Speech Transcript – Doug Burgum, William Blair Investor Conference

Remarks by Doug Burgum, Senior VP, Business Solutions
William Blair Investor Conference
Chicago, Illinois
June 27, 2002

LAURA LEDERMAN: Good morning. For those of you that don’t know me, my name is Laura Lederman. I’m one of the technology analysts here at William Blair. And this morning it’s my distinct pleasure to have Doug Burgum, who is the Senior Vice President of the Business Solutions Division at Microsoft and it’s an area, I think, that’s going to be a high growth one for Microsoft. It’s basically the applications space, ERP, HR, CRM. Doug came from Great Plains where he had been CEO of the company and they also recently bought a company, Navision, out of Europe that added to the broad suite.

And without further ado I thought I’d hand it over to Doug and let him talk about his business, but real quickly the breakout session follows this presentation in boardroom number 3204. Thanks.

DOUG BURGUM: Thank you, Laura, and good morning, everyone. I would want to say welcome and thank you for making a choice this morning to come and learn more about the Microsoft Corporation. And as sort of a morning quiz, I’ve been off the circuit a while, but as CEO of Great Plains I had a chance to attend a lot of conferences. I was wondering, are there any people in the room that were Great Plains shareholders?

One brave soul, okay. A couple over here. Thank you. So thank you to the Great Plains shareholders and, of course, again thank you, I’m sure most of you are Microsoft shareholders and appreciate your time here this morning.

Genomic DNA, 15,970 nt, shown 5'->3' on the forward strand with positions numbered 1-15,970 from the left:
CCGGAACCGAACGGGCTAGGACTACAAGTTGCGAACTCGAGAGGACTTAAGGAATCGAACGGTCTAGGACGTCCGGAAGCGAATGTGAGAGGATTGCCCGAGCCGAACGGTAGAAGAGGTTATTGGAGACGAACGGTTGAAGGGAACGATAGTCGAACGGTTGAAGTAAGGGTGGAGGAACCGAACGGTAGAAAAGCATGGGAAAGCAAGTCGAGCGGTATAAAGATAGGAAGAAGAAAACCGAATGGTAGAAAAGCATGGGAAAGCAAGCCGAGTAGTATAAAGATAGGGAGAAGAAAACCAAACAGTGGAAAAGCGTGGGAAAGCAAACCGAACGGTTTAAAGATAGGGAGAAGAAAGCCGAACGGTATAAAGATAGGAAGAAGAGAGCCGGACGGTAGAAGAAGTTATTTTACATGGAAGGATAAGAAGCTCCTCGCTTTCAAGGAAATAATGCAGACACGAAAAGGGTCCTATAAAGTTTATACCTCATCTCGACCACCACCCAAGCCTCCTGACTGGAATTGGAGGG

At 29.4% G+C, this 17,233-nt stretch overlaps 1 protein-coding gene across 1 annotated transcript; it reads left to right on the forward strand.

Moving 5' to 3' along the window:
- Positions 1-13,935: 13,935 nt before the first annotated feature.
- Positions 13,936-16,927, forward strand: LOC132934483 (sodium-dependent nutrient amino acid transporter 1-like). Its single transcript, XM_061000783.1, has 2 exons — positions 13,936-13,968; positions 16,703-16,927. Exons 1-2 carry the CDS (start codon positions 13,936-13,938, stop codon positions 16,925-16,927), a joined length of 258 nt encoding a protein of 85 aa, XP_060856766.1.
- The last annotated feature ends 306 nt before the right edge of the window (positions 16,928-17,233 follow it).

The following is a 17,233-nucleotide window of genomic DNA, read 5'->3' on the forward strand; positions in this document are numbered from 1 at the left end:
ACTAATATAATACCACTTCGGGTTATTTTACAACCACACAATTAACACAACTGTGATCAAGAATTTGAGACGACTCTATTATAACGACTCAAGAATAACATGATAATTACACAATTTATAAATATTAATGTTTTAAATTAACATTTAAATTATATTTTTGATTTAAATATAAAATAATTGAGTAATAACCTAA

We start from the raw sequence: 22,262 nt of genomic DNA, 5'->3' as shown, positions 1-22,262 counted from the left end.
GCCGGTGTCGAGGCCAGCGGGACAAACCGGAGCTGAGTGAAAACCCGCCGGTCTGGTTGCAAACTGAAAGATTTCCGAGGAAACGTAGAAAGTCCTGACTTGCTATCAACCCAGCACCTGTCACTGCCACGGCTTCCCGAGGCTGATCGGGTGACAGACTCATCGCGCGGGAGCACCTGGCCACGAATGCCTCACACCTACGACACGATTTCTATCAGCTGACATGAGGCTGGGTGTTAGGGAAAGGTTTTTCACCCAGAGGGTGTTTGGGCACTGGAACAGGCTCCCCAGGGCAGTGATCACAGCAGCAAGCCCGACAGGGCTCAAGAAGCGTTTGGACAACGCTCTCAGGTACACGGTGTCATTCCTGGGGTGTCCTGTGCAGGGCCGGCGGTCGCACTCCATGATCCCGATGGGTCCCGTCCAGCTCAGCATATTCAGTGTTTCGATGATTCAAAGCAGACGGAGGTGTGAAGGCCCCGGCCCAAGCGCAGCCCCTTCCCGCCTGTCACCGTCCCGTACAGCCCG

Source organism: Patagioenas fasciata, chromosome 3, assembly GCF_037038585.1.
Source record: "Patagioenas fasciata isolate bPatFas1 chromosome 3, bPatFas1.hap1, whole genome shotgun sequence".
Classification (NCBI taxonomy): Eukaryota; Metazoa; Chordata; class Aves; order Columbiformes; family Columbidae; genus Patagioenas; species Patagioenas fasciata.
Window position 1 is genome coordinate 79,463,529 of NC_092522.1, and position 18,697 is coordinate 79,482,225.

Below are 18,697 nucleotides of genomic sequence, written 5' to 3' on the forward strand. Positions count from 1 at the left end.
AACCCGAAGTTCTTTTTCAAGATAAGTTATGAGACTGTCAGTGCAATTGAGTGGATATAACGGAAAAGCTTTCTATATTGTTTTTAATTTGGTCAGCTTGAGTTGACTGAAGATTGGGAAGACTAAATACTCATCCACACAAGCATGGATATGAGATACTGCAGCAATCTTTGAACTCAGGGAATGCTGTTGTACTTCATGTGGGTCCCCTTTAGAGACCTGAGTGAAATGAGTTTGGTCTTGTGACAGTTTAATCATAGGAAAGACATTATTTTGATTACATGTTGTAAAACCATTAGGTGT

We’re going to quickly zip through some high level slides and then, as Laura said, we’ve got a breakout where we’ll try to leave a little time for questions here and then we can handle more of those in the breakout session.

Is everyone in this group familiar with this particular disclaimer, which I don’t think I need to read you, which I’m sure you’re familiar with. In spite of all the things we say here then I’ll engage you in 20 minutes of making forward-looking statements.

We’ve got four core things we want to talk about here today. We want to talk high level about Microsoft and I don’t want to call it the new Microsoft but there are some strong new mission and core tenets that are being rolled out this summer through a series of presentations by Steve Ballmer, his first just last week, which we’ll touch on. Well talk about the new Microsoft focus on seven key opportunities. We’ll spend a little bit talking about the segment, which myself and the team that I work with is responsible for, which is Microsoft Business Solutions, and well talk a little bit about the vision for that as we drive towards an interconnected community.

Microsoft, as you know, for the last 25 years has had a number of vision statements, talking about things like a computer in every home and on every desk, phrases like connected everywhere, any time, any place, but those were vision statements, not really clearly articulated missions.

And so through a lot of work across the senior executive team, led by Steve and Bill through the last year, there was a real focus of saying, look, as Microsoft enters its second 25 years we need to be real clear about what the mission is. And I think that this mission really reflects a lot of what Microsoft does, it reflects what a lot of the senior executives and the broad 50,000 team members across Microsoft want to do when they come to work every day, and that is enable people and businesses throughout the world to realize their full potential.